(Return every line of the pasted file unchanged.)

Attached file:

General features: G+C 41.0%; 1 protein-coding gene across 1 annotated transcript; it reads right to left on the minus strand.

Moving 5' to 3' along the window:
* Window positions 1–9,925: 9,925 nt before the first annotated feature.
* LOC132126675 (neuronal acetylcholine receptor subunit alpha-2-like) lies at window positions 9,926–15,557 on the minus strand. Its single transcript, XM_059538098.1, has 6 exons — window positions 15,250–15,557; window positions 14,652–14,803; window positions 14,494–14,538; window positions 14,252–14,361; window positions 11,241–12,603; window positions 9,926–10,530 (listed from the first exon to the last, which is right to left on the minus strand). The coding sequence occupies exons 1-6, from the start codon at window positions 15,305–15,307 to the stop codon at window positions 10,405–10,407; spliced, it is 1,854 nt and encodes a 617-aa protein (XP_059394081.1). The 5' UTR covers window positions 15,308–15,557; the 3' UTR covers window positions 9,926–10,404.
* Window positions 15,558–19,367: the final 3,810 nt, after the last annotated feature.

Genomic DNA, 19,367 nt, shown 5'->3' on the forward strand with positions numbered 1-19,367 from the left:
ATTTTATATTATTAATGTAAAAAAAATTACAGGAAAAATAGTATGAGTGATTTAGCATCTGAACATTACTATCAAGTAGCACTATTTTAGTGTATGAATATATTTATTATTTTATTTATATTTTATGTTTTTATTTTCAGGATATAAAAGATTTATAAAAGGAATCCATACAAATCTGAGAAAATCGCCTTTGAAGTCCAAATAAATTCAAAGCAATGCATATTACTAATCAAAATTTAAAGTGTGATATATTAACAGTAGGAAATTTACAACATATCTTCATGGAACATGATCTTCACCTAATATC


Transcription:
General features: G+C 41.0%; 1 protein-coding gene across 1 annotated transcript; it reads right to left on the minus strand.

Moving 5' to 3' along the window:
* Window positions 1–9,925: 9,925 nt before the first annotated feature.
* LOC132126675 (neuronal acetylcholine receptor subunit alpha-2-like) lies at window positions 9,926–15,557 on the minus strand. Its single transcript, XM_059538098.1, has 6 exons — window positions 15,250–15,557; window positions 14,652–14,803; window positions 14,494–14,538; window positions 14,252–14,361; window positions 11,241–12,603; window positions 9,926–10,530 (listed from the first exon to the last, which is right to left on the minus strand). The coding sequence occupies exons 1-6, from the start codon at window positions 15,305–15,307 to the stop codon at window positions 10,405–10,407; spliced, it is 1,854 nt and encodes a 617-aa protein (XP_059394081.1). The 5' UTR covers window positions 15,308–15,557; the 3' UTR covers window positions 9,926–10,404.
* Window positions 15,558–19,367: the final 3,810 nt, after the last annotated feature.

Genomic DNA, 19,367 nt, shown 5'->3' on the forward strand with positions numbered 1-19,367 from the left:
ATTTTATATTATTAATGTAAAAAAAATTACAGGAAAAATAGTATGAGTGATTTAGCATCTGAACATTACTATCAAGTAGCACTATTTTAGTGTATGAATATATTTATTATTTTATTTATATTTTATGTTTTTATTTTCAGGATATAAAAGATTTATAAAAGGAATCCATACAAATCTGAGAAAATCGCCTTTGAAGTCCAAATAAATTCAAAGCAATGCATATTACTAATCAAAATTTAAAGTGTGATATATTAACAGTAGGAAATTTACAACATATCTTCATGGAACATGATCTTCACCTAATATC